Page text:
Designing a signal processing environment (RFC) - part 1
This is the first post of the thinking out loud series about the signal processing framework and modular environment I’m developing - SignalDub.
What’s the functionality I need most when processing audio signals in-the-box (i.e. using a computer)? Dubbing. It has multiple meaning and all those are valid in this context:
- adding effects in creative way, using them as an instrument (delay and reverb in particular)
- experimenting, using devices not-always-the-way-they-were-designed
I feel that not only music producers and sound engineers, but also visual artists, broadcast engineers… anyone working with multimedia, deserves such system allowing experimentation.
That’s a pretty obvious requirement. You can’t have a hackable system if its core can’t be changed. Also, if the source code is kept secret, the knowledge used to develop it is wasted.
Most audio software today is modular. You can use whatever DAW you want with your soundcard, insert whatever plugin you want on the track in the DAW. But have you ever tried to insert an EQ on delay’s feedback path? Or distort it?
In analog world - easy. Instead of using delay’s feedback knob, make return->send loop on the mixing console and insert whatever you want. Or open the delay unit, solder 2 more sockets and you have custom signal path.
In a computer - not so easy. The DSP engine will tell you that you have a loop and refuse to run or miscalculate latencies. If it somewhat works, you’ll have 1-block latency (32-1024 samples, depending on how low you can get without overloading CPU and causing glitches) in the loop path.
What to do? We can easily go down to 1 sample latency even when there are loops, but if each module is a different plugin, it will increase the overhead of running their code and passing data between them. We’ll talk about overcoming inter-plugin overhead in the next part.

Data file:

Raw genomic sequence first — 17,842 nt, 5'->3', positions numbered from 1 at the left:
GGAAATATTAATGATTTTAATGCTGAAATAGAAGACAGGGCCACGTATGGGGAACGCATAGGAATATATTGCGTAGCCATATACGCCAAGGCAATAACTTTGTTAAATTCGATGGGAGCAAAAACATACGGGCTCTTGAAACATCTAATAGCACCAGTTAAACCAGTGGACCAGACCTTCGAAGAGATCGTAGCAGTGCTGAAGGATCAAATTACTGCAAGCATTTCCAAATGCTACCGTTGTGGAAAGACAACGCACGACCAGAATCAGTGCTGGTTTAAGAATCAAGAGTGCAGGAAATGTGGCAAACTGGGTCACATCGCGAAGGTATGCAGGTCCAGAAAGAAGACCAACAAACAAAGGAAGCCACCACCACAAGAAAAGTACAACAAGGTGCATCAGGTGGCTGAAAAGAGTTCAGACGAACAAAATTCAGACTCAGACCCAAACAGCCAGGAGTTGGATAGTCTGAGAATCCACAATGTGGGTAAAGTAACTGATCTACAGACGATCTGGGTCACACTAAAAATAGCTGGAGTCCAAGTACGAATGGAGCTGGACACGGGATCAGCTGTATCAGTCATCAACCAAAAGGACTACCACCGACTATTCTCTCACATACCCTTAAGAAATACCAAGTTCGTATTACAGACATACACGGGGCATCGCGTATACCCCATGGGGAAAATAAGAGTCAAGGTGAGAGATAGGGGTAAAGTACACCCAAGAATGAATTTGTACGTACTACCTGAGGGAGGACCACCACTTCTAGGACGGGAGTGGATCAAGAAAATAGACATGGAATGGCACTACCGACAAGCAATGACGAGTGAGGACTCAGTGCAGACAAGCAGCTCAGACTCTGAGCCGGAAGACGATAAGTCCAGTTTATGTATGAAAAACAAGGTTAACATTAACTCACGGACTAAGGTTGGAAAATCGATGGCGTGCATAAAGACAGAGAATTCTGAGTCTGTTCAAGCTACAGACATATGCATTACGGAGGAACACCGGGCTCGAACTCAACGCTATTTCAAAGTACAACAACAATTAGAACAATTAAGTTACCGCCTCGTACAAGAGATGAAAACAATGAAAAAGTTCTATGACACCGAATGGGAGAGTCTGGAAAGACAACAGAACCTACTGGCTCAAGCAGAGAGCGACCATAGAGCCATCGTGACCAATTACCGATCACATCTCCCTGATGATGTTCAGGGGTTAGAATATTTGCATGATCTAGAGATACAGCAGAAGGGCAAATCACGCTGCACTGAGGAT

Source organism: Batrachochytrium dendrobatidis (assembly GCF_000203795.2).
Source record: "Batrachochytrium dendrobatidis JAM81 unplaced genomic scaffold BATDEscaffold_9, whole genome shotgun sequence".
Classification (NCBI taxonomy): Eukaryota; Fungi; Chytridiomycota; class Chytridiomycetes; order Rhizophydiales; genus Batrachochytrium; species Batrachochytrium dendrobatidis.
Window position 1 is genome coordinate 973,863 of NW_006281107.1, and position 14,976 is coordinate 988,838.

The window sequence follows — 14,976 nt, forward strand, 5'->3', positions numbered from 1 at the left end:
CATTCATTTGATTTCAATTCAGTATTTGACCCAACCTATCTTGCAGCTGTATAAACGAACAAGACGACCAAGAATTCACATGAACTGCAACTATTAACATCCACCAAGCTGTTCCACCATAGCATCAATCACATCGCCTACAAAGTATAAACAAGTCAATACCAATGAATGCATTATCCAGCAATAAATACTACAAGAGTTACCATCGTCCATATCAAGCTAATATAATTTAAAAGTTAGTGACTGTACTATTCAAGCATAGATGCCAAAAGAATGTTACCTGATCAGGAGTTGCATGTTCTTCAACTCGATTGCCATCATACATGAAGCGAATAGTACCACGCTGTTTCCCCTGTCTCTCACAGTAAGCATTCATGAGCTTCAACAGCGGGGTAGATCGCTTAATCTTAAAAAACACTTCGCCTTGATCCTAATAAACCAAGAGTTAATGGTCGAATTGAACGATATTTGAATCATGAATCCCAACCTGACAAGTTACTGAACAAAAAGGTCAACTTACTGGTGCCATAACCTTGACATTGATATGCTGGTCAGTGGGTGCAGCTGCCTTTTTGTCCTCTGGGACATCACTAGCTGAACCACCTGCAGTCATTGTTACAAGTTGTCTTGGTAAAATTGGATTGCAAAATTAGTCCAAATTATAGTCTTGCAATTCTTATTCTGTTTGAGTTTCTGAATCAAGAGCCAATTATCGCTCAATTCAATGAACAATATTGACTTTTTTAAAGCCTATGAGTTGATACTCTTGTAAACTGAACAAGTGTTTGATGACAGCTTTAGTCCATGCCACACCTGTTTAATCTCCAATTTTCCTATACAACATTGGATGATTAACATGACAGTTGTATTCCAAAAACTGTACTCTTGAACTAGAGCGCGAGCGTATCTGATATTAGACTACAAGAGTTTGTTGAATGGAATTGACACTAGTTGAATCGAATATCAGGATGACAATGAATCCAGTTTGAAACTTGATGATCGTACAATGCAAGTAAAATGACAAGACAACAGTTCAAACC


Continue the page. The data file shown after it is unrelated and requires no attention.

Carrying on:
Going down to 0 samples - no loop latency - is also possible, and desirable if we want to replicate the features of analog, but more complicated mathematically.
This idea doesn’t have its hardware/analog counterpart, it even contradicts that approach, but comes from a logical assumption that computers should serve humans (never the other way around) and save them from doing the same thing again and again - that’s just boring. That’s what good programmers and systems administrators think and that’s how various programming paradigms (procedural, functional, generic) were invented.
How to do it in practice? Let’s come back to modularity. Let the user create their own modules, as if they’d take few guitar effect pedals, put them in a rack case and bring the knobs and buttons to the rack’s front panel. But in digital world we can clone the finished device instead of buying new stomp boxes and doing all the work each time new unit is needed. Goooood for experimental use, isn’t it?
And you don’t need to be a programmer to make your own virtual devices!
I’m quite surprised how unpopular this concept is in artistic software.
I’m under an impression that most vendors of commercial DAWs don’t test them enough in the field. Otherwise they would realize that during a spontaneous jam session, ability to record the signal, DAW output or soundcard input (if an external mixer is used), is essential. Yes, recording audio is a feature that exists in every DAW, but combine it with using the DAW for looping or arranging, and it becomes either impossible or not-so-obvious, requiring reading the manual or watching tutorials - the last thing you want when you’re in a creative flow. And you end up plugging a portable recorder into the mixer’s headphone output…
No problem like that would even exist if the system was really modular and allowed running multiple instances of a DAW simultaneously, sharing the same soundcard of course. Linux audio ecosystem allows it for years, using the JACK audio server. Having multiple timelines & independent transports within a DAW would also work and would have other artistic use cases.